Garcia is guilty of killing 2 women

Circumstantial evidence used to link Dundalk man to bodies dumped in city

`His story just didn't make sense'

April 03, 2004|By Reginald Fields | Reginald Fields,SUN STAFF

A Dundalk man was found guilty by a Baltimore jury yesterday of two counts of first-degree murder for killing two prostitutes and could be sentenced to life in prison without parole.

John Patrick Garcia, who was portrayed as a serial killer by prosecutors, was convicted of strangling 33-year-old Melody Brock in April 2002 and 18-year- old Danielle Fell a month later and dumping their naked bodies on city streets.

Garcia stood motionless, staring at the jury foreman as he read the verdicts. Garcia's family ran from the courtroom in tears. Fell's mother cried silently into a tissue she held over her mouth.

"He can never hurt anyone again. Just the way he did [Fell], it's just awful," said Carol Brunel, Fell's aunt, who attended the trial with Fell's mother, Joanne Fell. "We're very happy with the verdict. We know it won't bring her back, but at least he is gone."

The trial lasted three days, and the jury took four hours over two days to reach the verdicts. Jurors could have returned verdicts of second-degree murder, which carry a lighter penalty, or acquitted Garcia.

Circuit Judge John M. Glynn will sentence Garcia on June 15.

Garcia has also been indicted in the kidnapping and rape of two other women and is accused of trying to kill one of them. He is expected to stand trial this year on those charges.

Just before the murder trial started Tuesday, Garcia, 36, rejected a deal to plead guilty to the murders in exchange for a 50-year sentence.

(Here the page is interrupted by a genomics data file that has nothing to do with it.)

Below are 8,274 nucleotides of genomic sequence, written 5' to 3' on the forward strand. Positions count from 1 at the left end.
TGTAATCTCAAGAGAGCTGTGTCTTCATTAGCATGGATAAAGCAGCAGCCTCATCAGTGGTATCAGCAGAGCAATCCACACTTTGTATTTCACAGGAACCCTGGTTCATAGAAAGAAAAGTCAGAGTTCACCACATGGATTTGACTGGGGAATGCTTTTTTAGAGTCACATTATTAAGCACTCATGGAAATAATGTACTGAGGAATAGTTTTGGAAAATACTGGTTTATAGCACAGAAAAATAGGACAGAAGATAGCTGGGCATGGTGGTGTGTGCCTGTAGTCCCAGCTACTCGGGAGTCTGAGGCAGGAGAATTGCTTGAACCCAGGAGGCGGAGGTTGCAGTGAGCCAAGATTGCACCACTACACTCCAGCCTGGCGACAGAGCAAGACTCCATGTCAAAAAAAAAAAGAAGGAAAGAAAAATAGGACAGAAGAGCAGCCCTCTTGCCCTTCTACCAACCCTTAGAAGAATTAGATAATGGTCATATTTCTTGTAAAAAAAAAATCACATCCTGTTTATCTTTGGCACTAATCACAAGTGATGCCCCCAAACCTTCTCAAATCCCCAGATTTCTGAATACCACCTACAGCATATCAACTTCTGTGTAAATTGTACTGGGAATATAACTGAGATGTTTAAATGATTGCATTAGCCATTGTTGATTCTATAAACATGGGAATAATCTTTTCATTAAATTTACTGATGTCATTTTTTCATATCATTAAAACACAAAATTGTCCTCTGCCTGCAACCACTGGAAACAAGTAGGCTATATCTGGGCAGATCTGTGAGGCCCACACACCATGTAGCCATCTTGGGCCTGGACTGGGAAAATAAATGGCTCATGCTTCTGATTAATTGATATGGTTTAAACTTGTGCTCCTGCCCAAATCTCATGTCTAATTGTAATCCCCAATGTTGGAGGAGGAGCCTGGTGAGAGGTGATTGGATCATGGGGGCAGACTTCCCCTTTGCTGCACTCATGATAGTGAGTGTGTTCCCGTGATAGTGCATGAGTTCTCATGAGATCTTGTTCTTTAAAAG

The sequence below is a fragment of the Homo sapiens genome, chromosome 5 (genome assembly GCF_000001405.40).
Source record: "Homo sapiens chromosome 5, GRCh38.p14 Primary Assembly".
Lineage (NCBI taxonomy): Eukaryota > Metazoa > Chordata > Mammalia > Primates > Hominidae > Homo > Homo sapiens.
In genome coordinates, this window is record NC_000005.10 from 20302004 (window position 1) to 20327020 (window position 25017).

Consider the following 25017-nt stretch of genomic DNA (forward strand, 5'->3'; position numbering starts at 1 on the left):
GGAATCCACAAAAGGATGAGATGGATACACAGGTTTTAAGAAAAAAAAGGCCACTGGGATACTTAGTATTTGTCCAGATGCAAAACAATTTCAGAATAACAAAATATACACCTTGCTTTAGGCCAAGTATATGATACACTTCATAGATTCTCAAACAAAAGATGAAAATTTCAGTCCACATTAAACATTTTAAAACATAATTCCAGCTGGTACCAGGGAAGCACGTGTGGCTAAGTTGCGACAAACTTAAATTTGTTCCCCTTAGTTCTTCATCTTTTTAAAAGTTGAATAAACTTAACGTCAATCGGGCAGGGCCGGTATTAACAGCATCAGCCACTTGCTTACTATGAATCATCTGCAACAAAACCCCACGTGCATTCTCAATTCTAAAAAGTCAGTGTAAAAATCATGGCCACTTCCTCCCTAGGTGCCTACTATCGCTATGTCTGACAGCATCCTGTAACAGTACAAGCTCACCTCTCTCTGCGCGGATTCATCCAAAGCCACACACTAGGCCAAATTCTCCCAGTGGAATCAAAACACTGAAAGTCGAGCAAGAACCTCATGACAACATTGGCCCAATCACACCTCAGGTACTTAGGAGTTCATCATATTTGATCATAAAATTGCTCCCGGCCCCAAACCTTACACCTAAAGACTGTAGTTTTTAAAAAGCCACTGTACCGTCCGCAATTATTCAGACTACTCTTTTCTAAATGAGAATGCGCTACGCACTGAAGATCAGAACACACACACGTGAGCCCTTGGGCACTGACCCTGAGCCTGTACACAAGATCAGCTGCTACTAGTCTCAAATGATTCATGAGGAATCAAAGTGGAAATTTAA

Prosecutors presented a circumstantial case against Garcia, linking a tire track from the minivan he was driving, a boot print, a baseball, bite marks and DNA to the victims. Most of the evidence prosecutors presented linked Garcia to Brock.

There was less evidence in Fell's case. But because of the similarities in the way the women lived and died - both were drug-addicted prostitutes in South Baltimore whose breasts had bite marks matching Garcia's teeth and whose bodies were left in clear view on city streets - it was logical that the same man killed both, prosecutors argued.

"I think this jury has done a just job and came to the only conclusion logical in this case," said Assistant State's Attorney Joanne Stanton. "I thought the only question for the jury would be first- or second-degree murder. In my mind, I knew this was first-degree murder."

Some jurors said they believed almost from the start of their deliberations that Garcia was guilty but needed to decide whether the murders were premeditated, which is a requirement for a first-degree murder verdict.

Garcia's attorney, Warren A. Brown, said he believes the jury convicted Garcia without sufficient evidence. Brown said prosecutors painted his client as a serial murderer and made it difficult for the jury to consider acquittal.

"The jury looked at him like he was indiscriminately killing women, which creates more fear and hysteria," Brown said. "I tried to get them to look at him as any person accused of killing two people, and not this serial murderer and rapist just running around. And I don't think they could get over it."

Garcia took the stand Thursday as the only defense witness and told the jury that he and another man used crack cocaine, drank alcohol and had oral sex with both women just before each was found dead. He claimed the other man, whom he called "Uncle Paul," killed the women.

Garcia didn't mention the other man until just before his trial started this week - nearly two years after he was arrested on an unrelated rape charge and charged with the murders of Brock and Fell.

"What he said was just stupid," one juror, who did not want to be identified, said of Garcia's testimony. "His story just didn't make sense."

Brown said he will seek a new trial for Garcia because Assistant State's Attorney Larry Doan, during his closing argument Thursday, called Garcia names.

Doan stood behind Garcia, pointed at him and called him a weasel. Brown objected. Doan then compared Garcia to a rat backed into a corner, moving to a corner of the courtroom for emphasis.

"There is case law against that sort of name calling, and it should be able to get us a new trial," Brown said.

The state's attorney's office declined to comment.

Baltimore Sun Articles
Please note the green-lined linked article text has been applied commercially without any involvement from our newsroom editors, reporters or any other editorial staff.